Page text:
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Iran: The death penalty is an inhumane punishment for death row prisoners, their families and society as a whole

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"Whether guilty or not, the outcome of the death penalty is the same. In Iran, the death penalty is by hanging, and it takes from several agonising seconds to several harrowing minutes for death to occur and for everything to be over."

Every year several hundred people are executed by the Iranian authorities.
According to reports by Iran Human Rights (IHR) and other human rights groups, death row prisoners have often no access to a defence lawyer after their arrest and are sentenced to death following unfair trials and based on confessions extracted from them under torture. 
These are issues which have been addressed in IHR’s previous reports. The current report is based on first-hand accounts of several inmates held in Iran's prisons and their families. The report seeks to illustrate other aspects of how the death penalty affects the inmate, their families and, as a consequence, society.
How does a death row inmate experience his final hours?
Speaking about the final ho…

Brett Kavanaugh picked for Supreme Court by President Trump

Trump nominates Kavanaugh as new Supreme Court justice
US President Donald Trump has nominated Brett Kavanaugh for the Supreme Court, setting the stage for a bruising confirmation battle.

In a primetime announcement at the White House, Mr Trump praised his pick as a "brilliant jurist".

The nominee, a District of Columbia appeals court judge, is a former adviser to ex-President George W Bush.

The decision has far-reaching implications for America on everything from abortion to guns to immigration.

This is Mr Trump's second appointment to the highest court in the land, potentially allowing him to shape the US for a generation after he leaves office.

The president said: "Judge Kavanaugh has impeccable credentials, unsurpassed qualifications and a proven commitment to equal justice under the law."

Mr Trump added: "He is a brilliant jurist with a clear and effective writing style, universally regarded as one of the finest and sharpest legal minds of our time."

With reality television-style suspense, the president had kept everyone guessing up until the last moment.

The appointee would replace Justice Anthony Kennedy, 81, who announced last month that he will retire this summer.

At Monday night's announcement in the East Room, Judge Kavanaugh, 53, said: "Mr President, thank you. Throughout this process I have witnessed firsthand your appreciation for the vital role of the American judiciary.

He added: "I am grateful to you and I am humbled by your confidence in me."

Who is Judge Kavanaugh?


He has served since 2006 on the influential US Court of Appeals for the District of Columbia Circuit and was formerly a White House aide under George W Bush.

He previously worked for Kenneth Starr, the independent counsel who investigated Democratic former president Bill Clinton in the 1990s.

A Yale graduate and devout Catholic who went to a Jesuit high school, he once clerked for Justice Kennedy, the man he would replace.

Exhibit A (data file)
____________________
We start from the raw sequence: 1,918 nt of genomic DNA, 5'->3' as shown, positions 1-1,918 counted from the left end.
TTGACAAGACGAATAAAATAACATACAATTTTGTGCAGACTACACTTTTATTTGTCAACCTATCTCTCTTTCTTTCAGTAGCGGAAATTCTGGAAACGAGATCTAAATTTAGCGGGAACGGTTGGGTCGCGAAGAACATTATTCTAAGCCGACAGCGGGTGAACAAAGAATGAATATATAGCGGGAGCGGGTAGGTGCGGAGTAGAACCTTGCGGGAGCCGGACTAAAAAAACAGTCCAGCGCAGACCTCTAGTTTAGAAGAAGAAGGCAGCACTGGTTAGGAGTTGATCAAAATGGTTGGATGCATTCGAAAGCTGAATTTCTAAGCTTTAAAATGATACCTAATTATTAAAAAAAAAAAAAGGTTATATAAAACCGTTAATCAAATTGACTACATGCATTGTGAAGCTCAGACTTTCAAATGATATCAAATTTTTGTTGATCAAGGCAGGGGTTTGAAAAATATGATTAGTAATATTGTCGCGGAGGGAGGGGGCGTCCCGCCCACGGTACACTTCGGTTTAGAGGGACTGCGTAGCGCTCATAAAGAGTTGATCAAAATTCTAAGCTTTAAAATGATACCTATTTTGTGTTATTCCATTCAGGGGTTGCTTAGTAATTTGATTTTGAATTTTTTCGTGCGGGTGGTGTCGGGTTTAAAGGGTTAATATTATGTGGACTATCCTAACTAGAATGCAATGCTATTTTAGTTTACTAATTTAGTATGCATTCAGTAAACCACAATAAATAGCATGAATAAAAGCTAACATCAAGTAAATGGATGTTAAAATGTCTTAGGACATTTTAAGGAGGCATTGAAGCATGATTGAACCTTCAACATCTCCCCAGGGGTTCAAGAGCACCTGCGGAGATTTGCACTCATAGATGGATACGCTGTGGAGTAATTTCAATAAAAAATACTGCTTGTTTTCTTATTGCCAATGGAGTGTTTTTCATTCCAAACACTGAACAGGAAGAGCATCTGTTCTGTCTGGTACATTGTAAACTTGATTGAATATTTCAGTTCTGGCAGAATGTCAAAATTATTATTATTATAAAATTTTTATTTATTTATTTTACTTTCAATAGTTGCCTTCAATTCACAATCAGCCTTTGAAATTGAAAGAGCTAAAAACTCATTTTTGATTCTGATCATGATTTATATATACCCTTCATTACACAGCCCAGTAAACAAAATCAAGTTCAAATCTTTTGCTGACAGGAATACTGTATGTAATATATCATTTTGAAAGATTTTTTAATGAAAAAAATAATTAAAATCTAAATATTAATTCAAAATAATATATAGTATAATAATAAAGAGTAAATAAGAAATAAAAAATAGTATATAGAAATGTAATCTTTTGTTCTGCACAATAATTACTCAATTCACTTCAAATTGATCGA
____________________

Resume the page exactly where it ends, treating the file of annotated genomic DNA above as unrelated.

Judge Kavanaugh recently voiced disagreement with a court decision allowing an undocumented teenage immigrant to have an abortion.

He wrote a Minnesota law review article in 2009 arguing that presidents should be shielded from criminal investigations and civil lawsuits while in office.

Analysts say that could have weighed in his favour with the White House, given that the Supreme Court may at some point be asked to rule on matters arising from Special Counsel Robert Mueller's ongoing Russia-related investigation.

What's at stake?


The US Supreme Court is the ultimate arbiter on contentious laws and disputes between states and the federal government.

It rules on such issues as abortion, the death penalty, voter rights, immigration policy, campaign finance and racial bias in policing.

Each of the nine justices holds a lifetime appointment. Judge Kavanaugh is relatively young, meaning he could serve for decades to come.

His appointment will not change the ideological tilt of a court that already has a 5-4 conservative majority, but he could nevertheless shift the bench further right.

Justice Kennedy sometimes sided with the court's liberal justices on divisive social issues. But Judge Kavanaugh may not be so accommodating.

Neil Gorsuch, 50, who was appointed by Mr Trump last year, is already one of the court's most conservative justices.

A safe pair of hands


Analysis by Anthony Zurcher, BBC News, Washington

The front-runner was a front-runner for a reason.

Over the weekend, it looked as though Judge Kavanaugh's star may have been fading, that perhaps he had too-close ties to the Bush family for Mr Trump's liking. In the end, however, the safe pick won out.

He is the kind of judge a President Jeb Bush or Mitt Romney would have picked - a man with an established legal pedigree and a reputation as a reliably conservative jurist.

If the party sticks together, the president's choice will be sitting on the Supreme Court when its new term starts in October.

President Trump campaigned with a promise to conservatives that he would fill the federal courts, from the top on down, with judges to their liking.

It's a promise that has helped cement near-record levels of support for his presidency from Republican voters - and for good reason.